Growing Up With The Game- Kevin Riley
Oct. 5, 2009
BERKELEY - This article first appeared in the Cal Football Kickoff Game Day Magazine, Oct. 3, 2009
Kevin Riley can't remember how old he was when he first began pacing the sidelines at Beaverton High School as a ball boy and water boy for his dad's prep squad in the Portland suburb. The youngest of Faustin and Rhonda Riley's four children grew up with the game.
When Kevin's father would retreat into a makeshift office in the family's kitchen to watch film, he often had company.
'I didn't know what I was watching all the time, but I just hung out with him,' said Kevin.
'I wasn't always cognizant of it, but he was always around,' confirmed Faustin.Kevin's brothers, Mike and Mark, were playing prep ball for Faustin at the time. Although his focus might have been on the older duo, he was also helping his youngest son develop a foundation that would serve him well down the road, a road that wasn't always smooth.
'Sometimes it was frustrating for him, because we beat the snot out of him,' joked Faustin. 'Getting banged around is nothing new for Kevin.'
Although he claims to have not been quite as hard on Kevin because he was the youngest, Faustin was hard enough that when Kevin threw an interception in the first game of his junior season on what his dad deemed a risky pass, he was pulled for the rest of the game.
'I kind of messed with him the first half of year,' admitted Faustin. 'But, when I finally let him go he did really well.'
Kevin rapidly developed after the benching and a year later was named Oregon's 2005 Gatorade Player of the Year. Still, there were not a lot of big-time schools interested in him but fortunately Cal was.
Both father and son knew Cal was the right place for Kevin to continue his football career, but Kevin was so excited after visiting Cal that Faustin had to slow him down just a bit.
'My dad was real big in my recruiting process,' remembered Kevin. 'I was almost a little too jumpy to decide on Cal because I was so excited. My dad told me to take it slow, get all of my choices and make the best decision.'
'I did make the best decision,' continued Kevin. 'I couldn't be happier about the place I'm at.'
Much of Kevin's decision was based on the connection and familiarity he had with Cal head coach Jeff Tedford, whom he had met and admired since the days when Kevin attended football camps at the University of Oregon, where Tedford was the offensive coordinator from 1998-2001.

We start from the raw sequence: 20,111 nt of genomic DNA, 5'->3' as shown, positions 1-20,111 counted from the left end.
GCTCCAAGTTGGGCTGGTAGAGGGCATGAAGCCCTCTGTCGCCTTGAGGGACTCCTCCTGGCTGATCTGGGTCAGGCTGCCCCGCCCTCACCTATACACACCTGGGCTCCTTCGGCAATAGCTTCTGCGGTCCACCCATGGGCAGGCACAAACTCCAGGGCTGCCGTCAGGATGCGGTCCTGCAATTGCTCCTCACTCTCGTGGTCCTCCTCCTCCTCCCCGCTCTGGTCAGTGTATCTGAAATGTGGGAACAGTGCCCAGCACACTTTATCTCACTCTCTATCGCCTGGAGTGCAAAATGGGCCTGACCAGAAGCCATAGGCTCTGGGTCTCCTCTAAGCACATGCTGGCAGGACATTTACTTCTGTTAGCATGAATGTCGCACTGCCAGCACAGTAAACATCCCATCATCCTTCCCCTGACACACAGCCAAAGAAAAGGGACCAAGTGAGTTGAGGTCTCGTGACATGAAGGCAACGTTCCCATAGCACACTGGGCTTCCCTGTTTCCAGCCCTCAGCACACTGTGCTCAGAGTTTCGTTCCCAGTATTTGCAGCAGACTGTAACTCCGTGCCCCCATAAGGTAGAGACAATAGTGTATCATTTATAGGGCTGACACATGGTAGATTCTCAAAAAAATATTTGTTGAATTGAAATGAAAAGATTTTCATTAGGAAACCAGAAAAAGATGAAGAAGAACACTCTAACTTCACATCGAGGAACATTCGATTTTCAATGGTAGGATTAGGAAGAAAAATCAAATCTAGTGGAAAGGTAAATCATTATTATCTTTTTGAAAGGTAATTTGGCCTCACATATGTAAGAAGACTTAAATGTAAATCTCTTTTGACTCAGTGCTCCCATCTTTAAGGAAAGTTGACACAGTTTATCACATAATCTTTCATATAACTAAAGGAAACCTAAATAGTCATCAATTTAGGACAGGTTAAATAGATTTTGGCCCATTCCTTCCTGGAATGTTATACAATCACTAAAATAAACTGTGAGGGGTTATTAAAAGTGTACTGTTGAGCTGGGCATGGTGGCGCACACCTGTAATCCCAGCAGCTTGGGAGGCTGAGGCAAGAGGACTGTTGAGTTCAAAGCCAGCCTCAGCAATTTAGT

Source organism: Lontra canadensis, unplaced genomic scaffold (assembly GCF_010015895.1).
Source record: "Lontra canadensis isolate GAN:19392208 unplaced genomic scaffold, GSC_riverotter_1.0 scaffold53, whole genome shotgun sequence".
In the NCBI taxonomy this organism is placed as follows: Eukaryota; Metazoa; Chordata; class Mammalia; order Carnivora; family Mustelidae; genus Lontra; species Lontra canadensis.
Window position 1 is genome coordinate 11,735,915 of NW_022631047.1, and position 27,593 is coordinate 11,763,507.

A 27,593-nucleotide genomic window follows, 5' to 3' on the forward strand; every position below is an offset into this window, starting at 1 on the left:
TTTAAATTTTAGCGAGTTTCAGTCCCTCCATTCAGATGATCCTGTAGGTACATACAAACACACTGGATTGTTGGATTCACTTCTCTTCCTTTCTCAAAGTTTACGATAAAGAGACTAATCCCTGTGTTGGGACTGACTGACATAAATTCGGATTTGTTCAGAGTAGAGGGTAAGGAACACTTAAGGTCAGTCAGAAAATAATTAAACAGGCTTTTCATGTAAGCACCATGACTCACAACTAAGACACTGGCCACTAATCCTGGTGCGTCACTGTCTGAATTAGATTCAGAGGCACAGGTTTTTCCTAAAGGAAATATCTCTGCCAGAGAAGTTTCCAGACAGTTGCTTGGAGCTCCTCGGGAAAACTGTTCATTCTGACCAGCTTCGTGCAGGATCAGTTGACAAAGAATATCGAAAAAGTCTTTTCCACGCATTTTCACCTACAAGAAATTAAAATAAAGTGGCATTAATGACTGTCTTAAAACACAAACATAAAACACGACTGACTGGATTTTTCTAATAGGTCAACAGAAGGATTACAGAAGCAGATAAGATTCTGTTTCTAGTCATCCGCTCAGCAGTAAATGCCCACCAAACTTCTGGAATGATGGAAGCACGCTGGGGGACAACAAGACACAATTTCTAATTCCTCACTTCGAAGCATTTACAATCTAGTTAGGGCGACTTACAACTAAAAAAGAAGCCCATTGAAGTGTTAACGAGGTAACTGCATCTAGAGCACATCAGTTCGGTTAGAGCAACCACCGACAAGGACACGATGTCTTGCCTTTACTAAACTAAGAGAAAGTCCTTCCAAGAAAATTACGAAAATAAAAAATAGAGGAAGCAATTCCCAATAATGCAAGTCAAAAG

Much of why Tedford has had success with his signal-callers, six of whom have gone on to be NFL first-round picks, is the challenges he give them. He has challenged Riley often since he arrived for training camp as an immature bright-eyed kid in August of 2006 and continues to challenge him.
Tedford's strategy certainly seems to be working with Riley blossoming this season. After four games, he is among the Pac-10 and national leaders in passer efficiency rating and total offense and the signal-caller for an undefeated Bears team.
'That's why I came here,' said Riley. 'I knew Cal would be a good program and was going to keep getting better, and I wanted to be a part of that.'
So does Faustin, so much so that nearly every Saturday morning in the fall, just a few hours removed from coaching his high school team on Friday nights, you can find him at Portland International Airport hopping on a plane with Rhonda to see Kevin play for the Golden Bears. By early Sunday afternoon, he's back on the job with his coaching staff preparing for his team's next game.
When asked how much longer the 59-year-old Faustin can keep up the frantic page, father and son had slightly different answers.
'I don't think much longer,' quipped Kevin. 'I think he enjoys watching the Cal Bears more than coaching right now.'
Faustin wasn't quite so sure.
'I've thought about stopping a few times,' he admitted in reference to his coaching job. 'But I can't imagine what it would be like without it.'
He also can't imagine what it would be like not coming to see Kevin play at Cal.
'I really enjoy the whole experience at Cal,' he offered. 'The time we have spent down there, the people we've met and the things we've done have been great. I just felt like something really special was going to happen at Cal and it has. You couldn't ask for anything better.'
Those are pretty powerful words from a father that has asked, and received, a lot.
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